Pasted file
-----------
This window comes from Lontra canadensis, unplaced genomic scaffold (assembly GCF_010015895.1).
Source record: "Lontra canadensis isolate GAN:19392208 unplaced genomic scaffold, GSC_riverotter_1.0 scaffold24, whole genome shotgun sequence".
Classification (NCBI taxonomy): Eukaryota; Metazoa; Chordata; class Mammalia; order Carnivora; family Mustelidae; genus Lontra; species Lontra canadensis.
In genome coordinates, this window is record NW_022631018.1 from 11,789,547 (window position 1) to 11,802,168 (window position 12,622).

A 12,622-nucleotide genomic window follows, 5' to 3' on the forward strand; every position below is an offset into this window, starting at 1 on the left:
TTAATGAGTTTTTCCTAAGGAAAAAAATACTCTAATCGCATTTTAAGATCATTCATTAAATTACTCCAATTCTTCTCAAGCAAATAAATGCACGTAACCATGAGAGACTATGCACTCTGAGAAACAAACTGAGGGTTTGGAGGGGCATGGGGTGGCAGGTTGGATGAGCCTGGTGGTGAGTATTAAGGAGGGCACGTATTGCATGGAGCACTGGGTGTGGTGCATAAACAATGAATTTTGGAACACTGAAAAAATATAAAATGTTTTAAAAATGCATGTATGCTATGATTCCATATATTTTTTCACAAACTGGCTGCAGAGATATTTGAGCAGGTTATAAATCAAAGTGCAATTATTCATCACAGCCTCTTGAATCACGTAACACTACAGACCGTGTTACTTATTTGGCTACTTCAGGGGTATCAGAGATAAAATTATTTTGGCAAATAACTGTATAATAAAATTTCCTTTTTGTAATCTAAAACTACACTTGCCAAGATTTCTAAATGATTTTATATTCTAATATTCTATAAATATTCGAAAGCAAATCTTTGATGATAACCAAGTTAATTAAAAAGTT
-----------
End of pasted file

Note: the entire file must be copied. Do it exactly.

This window comes from Lontra canadensis, unplaced genomic scaffold (assembly GCF_010015895.1).
Source record: "Lontra canadensis isolate GAN:19392208 unplaced genomic scaffold, GSC_riverotter_1.0 scaffold24, whole genome shotgun sequence".
Classification (NCBI taxonomy): Eukaryota; Metazoa; Chordata; class Mammalia; order Carnivora; family Mustelidae; genus Lontra; species Lontra canadensis.
In genome coordinates, this window is record NW_022631018.1 from 11,789,547 (window position 1) to 11,802,168 (window position 12,622).

A 12,622-nucleotide genomic window follows, 5' to 3' on the forward strand; every position below is an offset into this window, starting at 1 on the left:
TTAATGAGTTTTTCCTAAGGAAAAAAATACTCTAATCGCATTTTAAGATCATTCATTAAATTACTCCAATTCTTCTCAAGCAAATAAATGCACGTAACCATGAGAGACTATGCACTCTGAGAAACAAACTGAGGGTTTGGAGGGGCATGGGGTGGCAGGTTGGATGAGCCTGGTGGTGAGTATTAAGGAGGGCACGTATTGCATGGAGCACTGGGTGTGGTGCATAAACAATGAATTTTGGAACACTGAAAAAATATAAAATGTTTTAAAAATGCATGTATGCTATGATTCCATATATTTTTTCACAAACTGGCTGCAGAGATATTTGAGCAGGTTATAAATCAAAGTGCAATTATTCATCACAGCCTCTTGAATCACGTAACACTACAGACCGTGTTACTTATTTGGCTACTTCAGGGGTATCAGAGATAAAATTATTTTGGCAAATAACTGTATAATAAAATTTCCTTTTTGTAATCTAAAACTACACTTGCCAAGATTTCTAAATGATTTTATATTCTAATATTCTATAAATATTCGAAAGCAAATCTTTGATGATAACCAAGTTAATTAAAAAGTT